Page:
I was intrigued that this tall young black man, just off the streets for two weeks, was familiar with religious things enough to know that phrase. He hadn’t been at the center to hear Nathan’s blessing, so it was his spontaneous choice. I sensed there was a message for me in that phrase, and decided I should pay attention to what was being said to me.
When Herman arrived at the center and received his anointing, he too anointed me in the name of the Father, Son, and Holy Spirit. He looked me sincerely in the eye as he spoke, and was quite intentional in how he used the oil to make the sign of the cross on my forehead. As he finished I thought I saw a first glimmer of radiance in his face too, like someone just beginning to experience their innate dignity after it had seemed to be lost forever.
When Jack arrived at the center and received his anointing, looking me in the eye also, he suggested anointing my hands for service. I thought that was a great twist, a blessing I also needed. He used the oil to make the sign of the cross on each of my hands.
Joshua didn’t seem to feel as comfortable with the whole idea of this walking meditation on a labyrinth. Instead of following the path he just strolled around the space at a leisurely pace. He chose not to receive the anointing. I couldn’t help but wonder if his Pentecostal background had taught him that such things were “New Age” and somehow evil.
Later in the sharing time, Joshua discussed his career as a singer in a French Quarter bar. He said he always opened with a few hymns from his church. He said it was also different for him when he sang at his church, for there he felt the sacredness of the place and so he put his all into the singing.
As Alvin had walked off the labyrinth he sang a brief line from a song. I asked him what that was in the discussion time. He said a church song had come to mind. I affirmed his great voice. Alvin’s radiant smile broadened. He shared his pleasure when he sang solos at his church, and admitted he also creates songs sometimes. I wanted to remember to invite him to sing at my church once he finishes his first month of probation from leaving the facility. And I was amazed that a resident just off the streets, with AIDS and an addiction, could have such meaningful spiritual experiences in his background.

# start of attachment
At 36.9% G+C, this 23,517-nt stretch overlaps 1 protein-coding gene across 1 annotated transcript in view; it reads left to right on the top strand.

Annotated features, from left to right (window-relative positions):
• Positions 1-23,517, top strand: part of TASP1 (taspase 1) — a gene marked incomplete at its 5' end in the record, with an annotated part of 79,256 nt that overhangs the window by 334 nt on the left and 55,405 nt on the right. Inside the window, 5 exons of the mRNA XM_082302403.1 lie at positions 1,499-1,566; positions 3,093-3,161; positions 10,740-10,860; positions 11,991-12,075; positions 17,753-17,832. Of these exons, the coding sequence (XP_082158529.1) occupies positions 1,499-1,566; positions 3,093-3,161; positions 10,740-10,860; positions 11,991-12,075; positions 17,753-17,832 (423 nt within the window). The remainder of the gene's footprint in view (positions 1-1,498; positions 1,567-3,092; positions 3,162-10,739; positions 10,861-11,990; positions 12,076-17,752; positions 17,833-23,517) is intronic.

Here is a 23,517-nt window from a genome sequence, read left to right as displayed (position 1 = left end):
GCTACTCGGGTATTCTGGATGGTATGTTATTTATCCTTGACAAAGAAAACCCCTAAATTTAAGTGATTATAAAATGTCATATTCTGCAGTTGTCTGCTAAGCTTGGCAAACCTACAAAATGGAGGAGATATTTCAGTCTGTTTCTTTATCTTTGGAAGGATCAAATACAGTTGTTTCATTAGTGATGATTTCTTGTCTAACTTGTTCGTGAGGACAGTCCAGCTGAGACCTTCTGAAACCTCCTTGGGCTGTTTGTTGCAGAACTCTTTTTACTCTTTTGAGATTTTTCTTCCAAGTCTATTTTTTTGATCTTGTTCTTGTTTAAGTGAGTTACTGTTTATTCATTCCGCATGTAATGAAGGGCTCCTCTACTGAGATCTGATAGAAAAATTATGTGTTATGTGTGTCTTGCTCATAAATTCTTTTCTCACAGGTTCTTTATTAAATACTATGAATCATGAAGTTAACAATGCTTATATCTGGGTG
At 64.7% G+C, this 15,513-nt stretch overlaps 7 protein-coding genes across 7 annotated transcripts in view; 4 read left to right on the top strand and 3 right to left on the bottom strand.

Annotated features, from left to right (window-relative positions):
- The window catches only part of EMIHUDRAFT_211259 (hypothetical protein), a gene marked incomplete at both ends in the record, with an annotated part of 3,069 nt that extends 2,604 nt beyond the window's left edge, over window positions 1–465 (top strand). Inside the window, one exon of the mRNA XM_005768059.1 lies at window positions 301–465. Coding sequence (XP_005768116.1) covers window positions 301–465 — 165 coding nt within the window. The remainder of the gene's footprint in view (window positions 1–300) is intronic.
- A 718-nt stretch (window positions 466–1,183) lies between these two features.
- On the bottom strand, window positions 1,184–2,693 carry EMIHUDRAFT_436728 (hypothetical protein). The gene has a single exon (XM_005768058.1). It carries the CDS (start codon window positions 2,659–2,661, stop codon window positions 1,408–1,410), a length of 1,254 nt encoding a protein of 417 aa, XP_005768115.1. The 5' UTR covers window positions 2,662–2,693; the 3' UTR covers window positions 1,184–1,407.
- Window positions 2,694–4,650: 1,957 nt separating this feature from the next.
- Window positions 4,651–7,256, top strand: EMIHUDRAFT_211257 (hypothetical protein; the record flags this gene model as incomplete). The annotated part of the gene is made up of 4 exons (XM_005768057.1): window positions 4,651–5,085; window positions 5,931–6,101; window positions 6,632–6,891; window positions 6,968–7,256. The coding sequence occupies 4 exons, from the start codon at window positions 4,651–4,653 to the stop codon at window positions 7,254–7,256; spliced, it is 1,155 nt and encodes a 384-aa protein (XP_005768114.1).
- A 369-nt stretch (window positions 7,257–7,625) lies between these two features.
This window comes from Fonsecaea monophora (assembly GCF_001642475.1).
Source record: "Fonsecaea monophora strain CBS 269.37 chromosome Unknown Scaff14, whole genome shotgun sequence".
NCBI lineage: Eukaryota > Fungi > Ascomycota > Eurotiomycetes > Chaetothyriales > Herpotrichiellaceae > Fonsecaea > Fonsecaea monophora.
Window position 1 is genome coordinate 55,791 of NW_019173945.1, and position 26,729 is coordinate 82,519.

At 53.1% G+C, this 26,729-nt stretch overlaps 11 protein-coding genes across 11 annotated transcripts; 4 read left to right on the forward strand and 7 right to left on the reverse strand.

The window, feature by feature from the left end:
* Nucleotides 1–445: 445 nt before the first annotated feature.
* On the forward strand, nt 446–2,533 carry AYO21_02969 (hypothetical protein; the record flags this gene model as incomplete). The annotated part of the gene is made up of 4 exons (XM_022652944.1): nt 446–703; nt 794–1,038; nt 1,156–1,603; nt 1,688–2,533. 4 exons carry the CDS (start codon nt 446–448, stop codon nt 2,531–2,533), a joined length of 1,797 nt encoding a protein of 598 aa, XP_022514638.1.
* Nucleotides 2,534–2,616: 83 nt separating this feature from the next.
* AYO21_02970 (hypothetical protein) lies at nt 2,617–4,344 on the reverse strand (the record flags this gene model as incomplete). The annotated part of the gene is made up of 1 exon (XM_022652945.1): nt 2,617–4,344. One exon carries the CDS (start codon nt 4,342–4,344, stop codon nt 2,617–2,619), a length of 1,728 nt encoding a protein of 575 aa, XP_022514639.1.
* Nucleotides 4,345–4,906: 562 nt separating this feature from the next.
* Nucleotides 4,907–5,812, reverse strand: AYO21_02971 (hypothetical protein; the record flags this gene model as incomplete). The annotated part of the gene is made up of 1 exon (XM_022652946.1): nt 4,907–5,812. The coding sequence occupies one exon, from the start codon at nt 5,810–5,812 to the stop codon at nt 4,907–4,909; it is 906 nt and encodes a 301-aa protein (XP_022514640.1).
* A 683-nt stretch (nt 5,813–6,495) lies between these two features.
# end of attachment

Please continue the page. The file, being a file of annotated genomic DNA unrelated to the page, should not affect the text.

As the discussion was drawing to a close, Nathan offered to lead us in a prayer, He suggested we stand in a circle and hold hands, which we did. He led us in a beautiful prayer from his heart. What an amazing experience all around.
In so many ways the residents blessed us. The gifts they offered from their broken lives created the effect of a simple radiance. A song, a prayer, an anointing, a blessing, a touch, and radiant smiles as we shared in walking meditation around a labyrinth were sacraments, means of grace. The moments were infused by the divine as acts of mercy and love that healed all of our souls.
As I left Project Lazarus that afternoon I remembered some lines from a poem by Dorothy Walters, “Hymn to the Nameless One.”
…what we ask is that you be with us,
not as a pillar of fire
nor a blaze across the heavens,
but like water
at rest in a pitcher
which catches the morning light
and is filled
with its own radiance.
 Walters, Lev Lines of the Soul: Poems of Ecstasy and Ascension.